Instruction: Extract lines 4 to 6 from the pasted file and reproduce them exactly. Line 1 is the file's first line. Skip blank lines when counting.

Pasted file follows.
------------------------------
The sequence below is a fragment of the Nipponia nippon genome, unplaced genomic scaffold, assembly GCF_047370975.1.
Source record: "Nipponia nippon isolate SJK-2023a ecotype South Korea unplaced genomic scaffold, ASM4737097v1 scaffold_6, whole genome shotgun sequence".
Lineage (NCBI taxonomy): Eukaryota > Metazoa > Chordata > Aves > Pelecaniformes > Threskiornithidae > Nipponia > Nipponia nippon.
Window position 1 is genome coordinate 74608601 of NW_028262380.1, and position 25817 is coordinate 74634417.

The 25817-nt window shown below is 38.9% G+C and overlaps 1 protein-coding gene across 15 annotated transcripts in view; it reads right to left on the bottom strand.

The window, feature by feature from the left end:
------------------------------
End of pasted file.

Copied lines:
Window position 1 is genome coordinate 74608601 of NW_028262380.1, and position 25817 is coordinate 74634417.

The 25817-nt window shown below is 38.9% G+C and overlaps 1 protein-coding gene across 15 annotated transcripts in view; it reads right to left on the bottom strand.

The window, feature by feature from the left end: